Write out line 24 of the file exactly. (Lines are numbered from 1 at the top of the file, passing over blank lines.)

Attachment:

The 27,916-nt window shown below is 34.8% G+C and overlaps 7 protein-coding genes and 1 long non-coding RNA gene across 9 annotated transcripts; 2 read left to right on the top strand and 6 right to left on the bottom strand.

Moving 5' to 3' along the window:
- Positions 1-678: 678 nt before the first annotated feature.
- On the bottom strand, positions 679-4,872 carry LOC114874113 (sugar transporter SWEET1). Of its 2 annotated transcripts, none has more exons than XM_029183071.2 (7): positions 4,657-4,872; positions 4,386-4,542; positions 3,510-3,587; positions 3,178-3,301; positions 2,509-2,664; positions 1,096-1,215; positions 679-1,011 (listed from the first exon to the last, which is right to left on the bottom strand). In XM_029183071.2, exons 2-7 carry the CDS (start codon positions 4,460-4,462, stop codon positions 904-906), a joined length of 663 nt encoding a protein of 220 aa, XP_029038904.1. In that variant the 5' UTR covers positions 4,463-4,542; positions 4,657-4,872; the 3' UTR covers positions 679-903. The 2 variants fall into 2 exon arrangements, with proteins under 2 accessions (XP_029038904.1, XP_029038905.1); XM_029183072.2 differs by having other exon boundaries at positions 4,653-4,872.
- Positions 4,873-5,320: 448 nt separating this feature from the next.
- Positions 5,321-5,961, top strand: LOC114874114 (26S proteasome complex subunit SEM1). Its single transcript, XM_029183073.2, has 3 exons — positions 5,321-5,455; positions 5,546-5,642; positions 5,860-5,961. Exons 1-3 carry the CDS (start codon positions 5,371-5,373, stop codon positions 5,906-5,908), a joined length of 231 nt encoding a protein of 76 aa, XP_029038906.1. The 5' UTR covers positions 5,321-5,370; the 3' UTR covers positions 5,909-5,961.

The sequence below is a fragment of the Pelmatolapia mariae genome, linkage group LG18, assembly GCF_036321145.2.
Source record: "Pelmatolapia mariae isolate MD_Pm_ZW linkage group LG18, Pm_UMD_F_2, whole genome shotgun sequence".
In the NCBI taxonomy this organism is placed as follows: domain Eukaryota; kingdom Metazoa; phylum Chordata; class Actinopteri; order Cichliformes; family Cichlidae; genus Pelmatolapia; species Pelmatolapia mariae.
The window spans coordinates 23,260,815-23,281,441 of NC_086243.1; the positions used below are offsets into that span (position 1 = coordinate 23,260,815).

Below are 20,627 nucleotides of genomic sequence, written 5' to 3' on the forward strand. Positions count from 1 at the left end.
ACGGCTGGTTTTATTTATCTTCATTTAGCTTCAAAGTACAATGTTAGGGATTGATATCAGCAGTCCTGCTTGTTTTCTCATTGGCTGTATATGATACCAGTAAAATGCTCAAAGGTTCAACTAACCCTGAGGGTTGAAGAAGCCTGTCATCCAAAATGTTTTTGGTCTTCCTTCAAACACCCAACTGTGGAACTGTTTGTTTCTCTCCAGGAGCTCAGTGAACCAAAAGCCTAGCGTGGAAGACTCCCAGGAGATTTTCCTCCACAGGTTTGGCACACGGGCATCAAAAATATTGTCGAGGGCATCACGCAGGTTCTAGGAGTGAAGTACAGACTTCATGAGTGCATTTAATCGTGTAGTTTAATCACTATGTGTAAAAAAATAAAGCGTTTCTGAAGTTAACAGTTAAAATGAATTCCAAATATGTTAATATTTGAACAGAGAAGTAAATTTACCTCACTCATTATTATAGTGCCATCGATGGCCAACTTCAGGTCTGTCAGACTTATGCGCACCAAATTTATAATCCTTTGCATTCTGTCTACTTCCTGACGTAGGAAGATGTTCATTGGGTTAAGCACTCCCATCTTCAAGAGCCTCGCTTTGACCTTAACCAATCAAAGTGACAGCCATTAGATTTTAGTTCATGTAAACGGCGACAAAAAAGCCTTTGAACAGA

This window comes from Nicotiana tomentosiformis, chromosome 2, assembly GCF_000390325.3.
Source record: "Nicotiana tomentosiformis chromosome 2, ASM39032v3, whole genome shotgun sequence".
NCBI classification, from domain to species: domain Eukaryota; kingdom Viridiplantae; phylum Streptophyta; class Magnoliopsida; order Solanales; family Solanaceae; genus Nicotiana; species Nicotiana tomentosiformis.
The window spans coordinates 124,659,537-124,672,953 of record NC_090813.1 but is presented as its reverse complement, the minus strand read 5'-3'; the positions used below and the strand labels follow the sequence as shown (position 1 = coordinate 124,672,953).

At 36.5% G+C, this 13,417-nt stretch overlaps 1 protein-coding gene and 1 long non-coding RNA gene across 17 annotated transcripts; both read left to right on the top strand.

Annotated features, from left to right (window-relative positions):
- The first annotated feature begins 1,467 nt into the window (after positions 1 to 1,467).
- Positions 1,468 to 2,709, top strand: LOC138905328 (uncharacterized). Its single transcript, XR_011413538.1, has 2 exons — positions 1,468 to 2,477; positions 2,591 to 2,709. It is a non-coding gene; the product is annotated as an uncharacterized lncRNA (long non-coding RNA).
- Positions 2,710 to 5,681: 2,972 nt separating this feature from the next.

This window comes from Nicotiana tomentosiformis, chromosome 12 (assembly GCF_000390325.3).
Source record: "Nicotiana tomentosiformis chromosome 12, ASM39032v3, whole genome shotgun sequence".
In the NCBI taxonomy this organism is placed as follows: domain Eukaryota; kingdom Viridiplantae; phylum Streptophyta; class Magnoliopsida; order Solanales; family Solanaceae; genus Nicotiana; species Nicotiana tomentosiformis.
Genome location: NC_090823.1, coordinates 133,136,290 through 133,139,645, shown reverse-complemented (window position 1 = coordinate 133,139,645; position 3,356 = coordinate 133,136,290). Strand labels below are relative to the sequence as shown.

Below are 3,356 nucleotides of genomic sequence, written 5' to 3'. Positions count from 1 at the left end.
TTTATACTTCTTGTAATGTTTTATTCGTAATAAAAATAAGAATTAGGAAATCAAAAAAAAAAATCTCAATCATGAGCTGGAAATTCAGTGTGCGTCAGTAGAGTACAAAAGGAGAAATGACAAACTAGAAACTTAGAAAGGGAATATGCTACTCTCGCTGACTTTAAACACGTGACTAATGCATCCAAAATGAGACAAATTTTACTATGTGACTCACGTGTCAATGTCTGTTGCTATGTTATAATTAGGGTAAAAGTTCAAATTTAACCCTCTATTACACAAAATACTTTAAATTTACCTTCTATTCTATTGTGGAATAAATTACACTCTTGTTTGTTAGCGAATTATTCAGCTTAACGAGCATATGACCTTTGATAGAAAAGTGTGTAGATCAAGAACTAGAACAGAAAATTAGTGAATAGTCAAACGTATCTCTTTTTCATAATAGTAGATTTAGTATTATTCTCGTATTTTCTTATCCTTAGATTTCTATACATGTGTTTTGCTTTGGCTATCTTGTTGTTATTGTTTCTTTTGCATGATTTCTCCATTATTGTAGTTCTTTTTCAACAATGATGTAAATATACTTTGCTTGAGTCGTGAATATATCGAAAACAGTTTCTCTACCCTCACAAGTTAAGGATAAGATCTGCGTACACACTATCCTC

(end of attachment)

In the NCBI taxonomy this organism is placed as follows: domain Eukaryota; kingdom Viridiplantae; phylum Streptophyta; class Magnoliopsida; order Solanales; family Solanaceae; genus Nicotiana; species Nicotiana tomentosiformis.